Very few bands can claim to have been as influential as these Birmingham giants. The group formed in the UK's second city when guitarist, Tony Iommi, and drummer, Bill Ward, decided to form a blues band. The band recruited two local musicians, Terence Michael "Geezer" Butler and John Michael "Ozzy" Osbourne, from the band Rare Breed, to round out their lineup. The band chose the name Earth, and after a brief stint in Jethro Tull, Iommi returned to Birmingham with a new sense of purpose for his young group. Around that time, the group changed their name to Black Sabbath (because of the existence of another British group called Earth), a reference to Boris Karloff's horror film that was showing across the street from their rehearsal room.
The quartet released their 1970 dark debut, Black Sabbath, which many consider to be the first heavy metal album. While the record is openly blues-inspired, it was heavier than anything else before it, and though it was a decidedly dark record, it achieved commercial success, selling over a million copies. They followed it up with the staggering Paranoid, which set the standard for all heavy metal to come, featuring some of rock's most essential, transcendent tracks ("Paranoid," "War Pigs," "Iron Man"). Though Iommi's menacing riffs drive the record, Butler and Ward form a rock-solid rhythm section that perfectly complements Osbourne's frenzied, impassioned vocals.
Follow-ups Master of Reality in 1971 and Vol. 4 in 1972 continued to refine their intimidating formula to increased commercial success—both records sold in excess of a million copies and reached the Top Ten in America and the UK. Sabbath became considerably more ambitious both lyrically and musically with their fifth album, Sabbath Bloody Sabbath (1973), one track featuring keyboards from Rick Wakeman of Yes. However, Sabotage sold much less than its predecessors upon release in 1975, and the following two records, Technical Ecstasy and Never Say Die!, would be the last two to feature Osbourne before he quit in 1979 to pursue a solo career.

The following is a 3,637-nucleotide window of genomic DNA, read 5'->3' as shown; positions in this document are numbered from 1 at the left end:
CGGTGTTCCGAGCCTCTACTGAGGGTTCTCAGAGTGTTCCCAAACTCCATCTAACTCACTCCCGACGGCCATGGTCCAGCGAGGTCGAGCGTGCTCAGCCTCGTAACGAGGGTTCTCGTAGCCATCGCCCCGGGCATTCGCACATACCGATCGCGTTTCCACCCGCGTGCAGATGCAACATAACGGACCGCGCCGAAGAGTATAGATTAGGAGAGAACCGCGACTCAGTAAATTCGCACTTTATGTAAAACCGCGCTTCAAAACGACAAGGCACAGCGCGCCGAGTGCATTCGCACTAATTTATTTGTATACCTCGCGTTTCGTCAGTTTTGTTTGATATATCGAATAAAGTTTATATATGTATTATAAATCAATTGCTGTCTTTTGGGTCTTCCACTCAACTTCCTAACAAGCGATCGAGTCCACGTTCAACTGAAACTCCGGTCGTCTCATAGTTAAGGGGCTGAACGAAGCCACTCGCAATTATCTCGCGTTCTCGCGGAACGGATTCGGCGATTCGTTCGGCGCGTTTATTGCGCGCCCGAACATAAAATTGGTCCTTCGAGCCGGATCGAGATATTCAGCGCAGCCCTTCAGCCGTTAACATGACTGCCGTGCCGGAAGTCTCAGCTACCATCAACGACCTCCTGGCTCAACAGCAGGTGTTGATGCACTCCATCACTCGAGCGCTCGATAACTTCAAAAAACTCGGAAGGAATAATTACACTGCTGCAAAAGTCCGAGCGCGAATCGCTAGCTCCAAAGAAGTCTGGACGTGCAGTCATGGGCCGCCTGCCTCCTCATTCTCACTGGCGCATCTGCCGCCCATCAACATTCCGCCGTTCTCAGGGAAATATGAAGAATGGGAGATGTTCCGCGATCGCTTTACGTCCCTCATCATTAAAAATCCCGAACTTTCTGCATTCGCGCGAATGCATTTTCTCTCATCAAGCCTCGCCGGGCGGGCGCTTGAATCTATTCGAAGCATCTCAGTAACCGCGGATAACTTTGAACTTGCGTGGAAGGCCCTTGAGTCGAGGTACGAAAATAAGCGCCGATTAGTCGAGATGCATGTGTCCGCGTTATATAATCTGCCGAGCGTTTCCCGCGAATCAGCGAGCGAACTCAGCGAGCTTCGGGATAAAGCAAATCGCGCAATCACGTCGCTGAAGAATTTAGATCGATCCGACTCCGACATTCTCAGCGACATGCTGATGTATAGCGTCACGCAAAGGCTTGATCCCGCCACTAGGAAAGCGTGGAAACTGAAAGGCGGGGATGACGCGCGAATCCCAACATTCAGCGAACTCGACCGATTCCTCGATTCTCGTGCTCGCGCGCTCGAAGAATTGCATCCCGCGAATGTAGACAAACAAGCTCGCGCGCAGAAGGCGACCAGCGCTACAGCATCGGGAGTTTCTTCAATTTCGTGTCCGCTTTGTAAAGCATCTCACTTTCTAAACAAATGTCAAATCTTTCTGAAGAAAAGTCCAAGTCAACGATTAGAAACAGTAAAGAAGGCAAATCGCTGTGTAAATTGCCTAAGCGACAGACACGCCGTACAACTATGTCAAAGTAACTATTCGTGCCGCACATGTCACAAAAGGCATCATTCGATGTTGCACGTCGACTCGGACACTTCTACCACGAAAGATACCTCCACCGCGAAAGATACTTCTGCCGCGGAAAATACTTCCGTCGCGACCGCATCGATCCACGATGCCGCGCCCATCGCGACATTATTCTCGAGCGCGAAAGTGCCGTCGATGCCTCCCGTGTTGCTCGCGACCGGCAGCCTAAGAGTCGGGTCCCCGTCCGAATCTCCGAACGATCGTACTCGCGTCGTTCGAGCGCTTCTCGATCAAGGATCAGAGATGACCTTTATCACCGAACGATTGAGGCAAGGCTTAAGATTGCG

Osbourne would be replaced by Ronnie James Dio, singer of Rainbow, with whom they recorded 1980's Heaven and Hell, a strong seller and the emergence of Black Sabbath Mach II. Ward left the group, replaced by Vinnie Appice on drums, and this line-up recorded Mob Rules, but Dio would depart the group two years later, replaced by Ian Gillan of Deep Purple. Gillan would feature on 1983's Born Again, which performed well in the UK, but Gillan exited to be replaced briefly by Dave Donato. Osbourne would perform with the group at Live Aid in 1985, but after Butler left the group, Iommi would be the only original member to continue the band as a vehicle for his own recordings. During the next several years, there would be a smattering of reunion moments, most notably the Reunion double-disc set recorded by the original line-up in 1997 and toured in 1999 before headlining Ozzfest, Osbourne's touring music festival, in 2001.
Their raw, down-tuned sound coupled with ominous lyrics and imagery created the template for what heavy metal would become. They were a direct influence on metal's most influential bands, such as Slayer, Metallica, and Celtic Frost, boasting a legacy that's made them rightfully known as the "Godfathers of Metal."
Read more about Black Sabbath in Crawdaddy!:
"The Wit and Wisdom of Ozzy Osbourne"